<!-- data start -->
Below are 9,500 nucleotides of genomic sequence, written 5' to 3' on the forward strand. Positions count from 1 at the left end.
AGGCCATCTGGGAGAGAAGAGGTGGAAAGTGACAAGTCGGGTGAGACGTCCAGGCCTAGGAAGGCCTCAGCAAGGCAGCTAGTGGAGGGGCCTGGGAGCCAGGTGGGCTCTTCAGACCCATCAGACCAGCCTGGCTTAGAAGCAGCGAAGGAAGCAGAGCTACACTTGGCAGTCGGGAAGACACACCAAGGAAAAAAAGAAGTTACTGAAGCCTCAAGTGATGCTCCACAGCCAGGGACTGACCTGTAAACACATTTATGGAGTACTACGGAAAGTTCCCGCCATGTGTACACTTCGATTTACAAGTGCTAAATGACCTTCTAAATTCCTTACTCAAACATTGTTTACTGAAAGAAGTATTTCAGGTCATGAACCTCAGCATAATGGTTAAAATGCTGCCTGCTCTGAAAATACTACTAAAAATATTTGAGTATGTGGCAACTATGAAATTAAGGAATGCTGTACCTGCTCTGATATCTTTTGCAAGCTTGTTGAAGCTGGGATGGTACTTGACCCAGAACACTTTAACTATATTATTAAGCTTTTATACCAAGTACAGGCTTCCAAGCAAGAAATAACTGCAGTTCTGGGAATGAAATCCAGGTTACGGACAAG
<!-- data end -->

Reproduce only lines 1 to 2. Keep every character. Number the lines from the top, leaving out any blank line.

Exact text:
Below are 9,500 nucleotides of genomic sequence, written 5' to 3' on the forward strand. Positions count from 1 at the left end.
AGGCCATCTGGGAGAGAAGAGGTGGAAAGTGACAAGTCGGGTGAGACGTCCAGGCCTAGGAAGGCCTCAGCAAGGCAGCTAGTGGAGGGGCCTGGGAGCCAGGTGGGCTCTTCAGACCCATCAGACCAGCCTGGCTTAGAAGCAGCGAAGGAAGCAGAGCTACACTTGGCAGTCGGGAAGACACACCAAGGAAAAAAAGAAGTTACTGAAGCCTCAAGTGATGCTCCACAGCCAGGGACTGACCTGTAAACACATTTATGGAGTACTACGGAAAGTTCCCGCCATGTGTACACTTCGATTTACAAGTGCTAAATGACCTTCTAAATTCCTTACTCAAACATTGTTTACTGAAAGAAGTATTTCAGGTCATGAACCTCAGCATAATGGTTAAAATGCTGCCTGCTCTGAAAATACTACTAAAAATATTTGAGTATGTGGCAACTATGAAATTAAGGAATGCTGTACCTGCTCTGATATCTTTTGCAAGCTTGTTGAAGCTGGGATGGTACTTGACCCAGAACACTTTAACTATATTATTAAGCTTTTATACCAAGTACAGGCTTCCAAGCAAGAAATAACTGCAGTTCTGGGAATGAAATCCAGGTTACGGACAAG